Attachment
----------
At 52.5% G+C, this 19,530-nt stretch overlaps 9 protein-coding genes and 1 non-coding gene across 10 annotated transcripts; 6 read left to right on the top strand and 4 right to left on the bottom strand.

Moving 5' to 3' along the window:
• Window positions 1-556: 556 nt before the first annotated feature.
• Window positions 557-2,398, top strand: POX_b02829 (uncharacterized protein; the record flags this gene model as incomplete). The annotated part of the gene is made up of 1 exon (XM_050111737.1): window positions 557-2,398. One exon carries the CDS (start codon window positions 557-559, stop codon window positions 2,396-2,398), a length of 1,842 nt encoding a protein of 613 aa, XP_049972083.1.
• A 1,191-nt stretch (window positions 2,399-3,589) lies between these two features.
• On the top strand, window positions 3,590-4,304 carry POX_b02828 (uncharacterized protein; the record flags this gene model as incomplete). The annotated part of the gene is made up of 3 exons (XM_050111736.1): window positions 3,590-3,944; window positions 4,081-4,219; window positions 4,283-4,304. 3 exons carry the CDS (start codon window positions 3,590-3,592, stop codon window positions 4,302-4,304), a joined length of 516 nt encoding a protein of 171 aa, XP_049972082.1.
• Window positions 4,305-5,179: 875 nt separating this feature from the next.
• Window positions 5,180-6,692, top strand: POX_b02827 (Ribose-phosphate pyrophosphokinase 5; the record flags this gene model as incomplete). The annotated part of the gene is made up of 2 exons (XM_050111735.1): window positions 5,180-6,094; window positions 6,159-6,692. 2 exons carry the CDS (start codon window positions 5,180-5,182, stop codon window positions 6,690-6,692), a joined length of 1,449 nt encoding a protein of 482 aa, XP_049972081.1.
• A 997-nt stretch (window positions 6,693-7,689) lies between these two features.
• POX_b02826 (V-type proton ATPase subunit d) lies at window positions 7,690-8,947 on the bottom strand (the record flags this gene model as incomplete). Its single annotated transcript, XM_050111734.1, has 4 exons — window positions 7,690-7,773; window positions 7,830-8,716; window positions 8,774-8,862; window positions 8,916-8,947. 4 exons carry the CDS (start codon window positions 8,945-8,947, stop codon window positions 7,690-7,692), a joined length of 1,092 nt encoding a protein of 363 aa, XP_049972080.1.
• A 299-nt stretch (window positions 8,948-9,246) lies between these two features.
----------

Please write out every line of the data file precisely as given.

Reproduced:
At 52.5% G+C, this 19,530-nt stretch overlaps 9 protein-coding genes and 1 non-coding gene across 10 annotated transcripts; 6 read left to right on the top strand and 4 right to left on the bottom strand.

Moving 5' to 3' along the window:
• Window positions 1-556: 556 nt before the first annotated feature.
• Window positions 557-2,398, top strand: POX_b02829 (uncharacterized protein; the record flags this gene model as incomplete). The annotated part of the gene is made up of 1 exon (XM_050111737.1): window positions 557-2,398. One exon carries the CDS (start codon window positions 557-559, stop codon window positions 2,396-2,398), a length of 1,842 nt encoding a protein of 613 aa, XP_049972083.1.
• A 1,191-nt stretch (window positions 2,399-3,589) lies between these two features.
• On the top strand, window positions 3,590-4,304 carry POX_b02828 (uncharacterized protein; the record flags this gene model as incomplete). The annotated part of the gene is made up of 3 exons (XM_050111736.1): window positions 3,590-3,944; window positions 4,081-4,219; window positions 4,283-4,304. 3 exons carry the CDS (start codon window positions 3,590-3,592, stop codon window positions 4,302-4,304), a joined length of 516 nt encoding a protein of 171 aa, XP_049972082.1.
• Window positions 4,305-5,179: 875 nt separating this feature from the next.
• Window positions 5,180-6,692, top strand: POX_b02827 (Ribose-phosphate pyrophosphokinase 5; the record flags this gene model as incomplete). The annotated part of the gene is made up of 2 exons (XM_050111735.1): window positions 5,180-6,094; window positions 6,159-6,692. 2 exons carry the CDS (start codon window positions 5,180-5,182, stop codon window positions 6,690-6,692), a joined length of 1,449 nt encoding a protein of 482 aa, XP_049972081.1.
• A 997-nt stretch (window positions 6,693-7,689) lies between these two features.
• POX_b02826 (V-type proton ATPase subunit d) lies at window positions 7,690-8,947 on the bottom strand (the record flags this gene model as incomplete). Its single annotated transcript, XM_050111734.1, has 4 exons — window positions 7,690-7,773; window positions 7,830-8,716; window positions 8,774-8,862; window positions 8,916-8,947. 4 exons carry the CDS (start codon window positions 8,945-8,947, stop codon window positions 7,690-7,692), a joined length of 1,092 nt encoding a protein of 363 aa, XP_049972080.1.
• A 299-nt stretch (window positions 8,948-9,246) lies between these two features.